I'd felt fairly fresh when I arrived in Tomintoul. Which was good, as I was cycling back to Blair Atholl, no matter what. The only question in my mind was how long would it take me. As I rode through Tomintoul's main street, the thought of stopping for a hot meal in the hotel bar attracted my attention. I decided to keep going. My digestive system doesn't take kindly to too much exercise after food - one of the reasons I decided to carry food for the whole route - but, more-so, I really wanted to finish within 56 hours and I still had no idea how long it would take me. The threat that I'd get to Blair Atholl after the cut-off and know I'd missed it because I'd stopped unneccesarily spurred me on. I put the thought out my head and got back to the task in hand.

There's a distance of 36km between Tomintoul and Braemar and then a further 7 kilometres to reach Linn of Dee, where the River Dee threads its way through a narrow rock gorge. I wanted to reach Linn of Dee for two reasons - for the mental boost it would give me when I revisited ground I'd already covered (the outer loop joins the inner loop here for a bit) and because the distance home seemed much more manageable. All that barred my way was two long glens, a traverse along the shores of a remote mountain loch (Loch Builg) and a climb over a 900m high lump of a hill called Culardoch. Oh, and the fact I’d been on the move for 30+ hours.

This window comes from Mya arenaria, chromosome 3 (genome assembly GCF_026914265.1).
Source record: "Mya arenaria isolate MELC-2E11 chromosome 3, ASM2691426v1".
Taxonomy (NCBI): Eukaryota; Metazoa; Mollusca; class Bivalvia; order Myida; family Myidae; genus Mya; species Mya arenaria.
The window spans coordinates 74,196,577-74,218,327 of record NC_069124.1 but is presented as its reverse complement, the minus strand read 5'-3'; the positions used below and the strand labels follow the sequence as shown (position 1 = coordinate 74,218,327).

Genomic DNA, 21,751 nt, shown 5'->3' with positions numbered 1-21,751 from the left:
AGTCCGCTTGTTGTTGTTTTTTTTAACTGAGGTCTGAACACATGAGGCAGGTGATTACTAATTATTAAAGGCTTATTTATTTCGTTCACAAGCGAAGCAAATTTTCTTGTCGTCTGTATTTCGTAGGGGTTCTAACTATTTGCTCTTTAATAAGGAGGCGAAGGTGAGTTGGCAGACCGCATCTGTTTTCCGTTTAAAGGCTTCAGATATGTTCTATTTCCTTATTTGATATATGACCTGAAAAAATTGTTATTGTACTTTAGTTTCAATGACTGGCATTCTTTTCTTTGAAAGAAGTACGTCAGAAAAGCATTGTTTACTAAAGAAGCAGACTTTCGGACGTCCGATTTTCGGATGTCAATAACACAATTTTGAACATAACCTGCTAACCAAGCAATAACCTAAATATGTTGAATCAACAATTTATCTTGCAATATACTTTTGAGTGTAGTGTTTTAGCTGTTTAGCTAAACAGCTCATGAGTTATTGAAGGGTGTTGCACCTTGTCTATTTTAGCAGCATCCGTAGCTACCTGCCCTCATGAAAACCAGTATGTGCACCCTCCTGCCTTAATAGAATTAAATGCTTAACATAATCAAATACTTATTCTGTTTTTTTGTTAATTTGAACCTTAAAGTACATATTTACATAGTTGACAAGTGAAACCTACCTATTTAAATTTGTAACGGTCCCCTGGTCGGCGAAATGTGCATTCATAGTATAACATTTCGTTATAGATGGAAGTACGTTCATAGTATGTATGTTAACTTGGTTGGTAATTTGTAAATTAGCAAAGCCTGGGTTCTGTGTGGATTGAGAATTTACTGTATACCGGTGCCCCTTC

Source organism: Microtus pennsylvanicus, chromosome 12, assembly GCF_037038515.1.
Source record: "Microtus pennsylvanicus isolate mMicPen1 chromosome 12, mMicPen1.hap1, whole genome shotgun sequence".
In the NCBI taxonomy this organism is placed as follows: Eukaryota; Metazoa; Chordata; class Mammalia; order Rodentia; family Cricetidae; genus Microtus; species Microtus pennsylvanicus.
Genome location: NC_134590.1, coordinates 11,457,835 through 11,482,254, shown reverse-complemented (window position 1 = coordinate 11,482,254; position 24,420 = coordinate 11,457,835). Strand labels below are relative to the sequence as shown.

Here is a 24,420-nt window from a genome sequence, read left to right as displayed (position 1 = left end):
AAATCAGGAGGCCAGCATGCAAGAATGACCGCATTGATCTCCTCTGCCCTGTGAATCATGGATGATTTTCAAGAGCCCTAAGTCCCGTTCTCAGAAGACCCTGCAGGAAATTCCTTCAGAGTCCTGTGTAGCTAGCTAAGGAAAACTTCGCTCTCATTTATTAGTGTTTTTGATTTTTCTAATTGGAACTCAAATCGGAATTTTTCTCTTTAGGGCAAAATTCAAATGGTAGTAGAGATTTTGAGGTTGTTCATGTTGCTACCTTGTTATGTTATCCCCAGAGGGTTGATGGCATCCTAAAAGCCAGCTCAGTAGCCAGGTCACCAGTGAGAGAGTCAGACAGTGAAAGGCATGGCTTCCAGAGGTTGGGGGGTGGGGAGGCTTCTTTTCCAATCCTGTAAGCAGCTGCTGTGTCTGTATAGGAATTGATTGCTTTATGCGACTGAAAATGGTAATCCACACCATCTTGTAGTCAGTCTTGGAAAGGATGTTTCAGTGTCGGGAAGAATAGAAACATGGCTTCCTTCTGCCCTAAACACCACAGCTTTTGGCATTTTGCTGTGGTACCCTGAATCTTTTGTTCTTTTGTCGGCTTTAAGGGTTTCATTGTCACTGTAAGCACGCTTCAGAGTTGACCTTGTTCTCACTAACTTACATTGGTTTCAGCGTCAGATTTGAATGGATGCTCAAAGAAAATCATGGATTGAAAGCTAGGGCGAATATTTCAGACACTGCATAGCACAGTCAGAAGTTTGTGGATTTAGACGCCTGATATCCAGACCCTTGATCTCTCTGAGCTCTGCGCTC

After I'd left Tomintoul, I passed through the gates of the Glen Avon estate. Unfortunately, they were locked and they didn't open grandly for me like a Lord entering his manor but a side door gave way to continued easy terrain - a landrover track that leads past the settlements at Torbain, Dalestie and Inchrory. A strong headwind built up as I made my way up Glen Avon towards Glen Builg. This kept my pace slow and continued to test my patience. I'd also began to suffer from pain in my right knee (which I still have as I type these words, 12 weeks later). My knee had ached slightly for a few weeks before the race but the terrain had aggravated it and by the time I’d reached Loch Builg and negotiated the 1km+ singletrack along its shoreline there was a fair amount of grimacing going on. I was glad when I reached the landrover track that took me to the foot of Culardoch. I started the steep climb. I think it was around 10.30pm. There wasn't enough lack of light to warrant the use of my bike light but my head torch was on. I kept moving uphill, slowly. Pushing my bike in front of me and taking a few steps. Then pausing for a moment before repeating the process, over and over again. In a little pool of light, on my own, moving up the side of a hill at the pace of an ant. With each step, I complained to no-one in particular about the jabbing pain in my knee.